Of the three singers, all excellent, Zetlan had the most to sing, enunciating with absolute clarity the high-pitched, recitative-like narration that only occasionally incorporates a melody. Lozano gave a hearty, richly voiced characterization and Sacín, who made an appearance late in the opera — when the deluded Don Quixote wreaks havoc by “rescuing” the puppet princess from her Moorish captors — delivered his lengthy solo passages in deep, well-grained tones.
The 30-minute opera was commissioned by sewing-machine heiress Winnaretta Singer, Princesse Edmond de Polignac, for the puppet theater in her Paris salon, where it premiered in 1923. (Like Gertrude Stein an American-born, Paris-based, lesbian patron of the arts, Singer encouraged modernist composers, as opposed to Stein’s coterie of artists and writers.)
Recalling Igor Stravinsky’s 1911 ballet “Petrouchka” both in musical style and puppet theme, “Master Peter’s Puppet Show” is an episodic work with abrupt transitions, rich in instrumental colors. PostClassical Ensemble’s two dozen expert players followed Gil-Ordóñez’s every move, giving a flawless, thoroughly nuanced performance.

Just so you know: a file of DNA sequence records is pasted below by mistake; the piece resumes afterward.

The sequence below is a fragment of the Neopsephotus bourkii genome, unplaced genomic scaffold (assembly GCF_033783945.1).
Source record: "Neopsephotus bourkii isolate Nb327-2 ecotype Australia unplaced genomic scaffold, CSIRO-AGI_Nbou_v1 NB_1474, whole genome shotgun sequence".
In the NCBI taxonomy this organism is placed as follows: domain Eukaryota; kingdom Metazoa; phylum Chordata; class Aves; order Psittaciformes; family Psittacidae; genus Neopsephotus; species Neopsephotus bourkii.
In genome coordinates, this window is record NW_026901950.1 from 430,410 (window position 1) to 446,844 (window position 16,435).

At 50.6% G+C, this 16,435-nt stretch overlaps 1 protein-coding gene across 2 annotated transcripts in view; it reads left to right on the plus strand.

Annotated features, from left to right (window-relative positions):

Mourad’s elaborate visuals took the place of puppets. Before our eyes, his hand a blur on the screen, he conjured villages, shaded in the peaks of the Pyrenees, marshalled paper-doll-like figures (the princess Melisendra jumped from her tower prison onto the steed of Don Gayferos, who comically returned to fetch his helmet) and, at the end, set a windmill in motion behind Don Quixote and Sancho Panza.
Throughout the evening, there was much for eye and ear to take in. For those of us unfamiliar with the opera, a projected English translation of the libretto would have been welcome. That aside, PostClassical Ensemble proved once again that its challenging programs are as invigorating for audience members as they are for performers.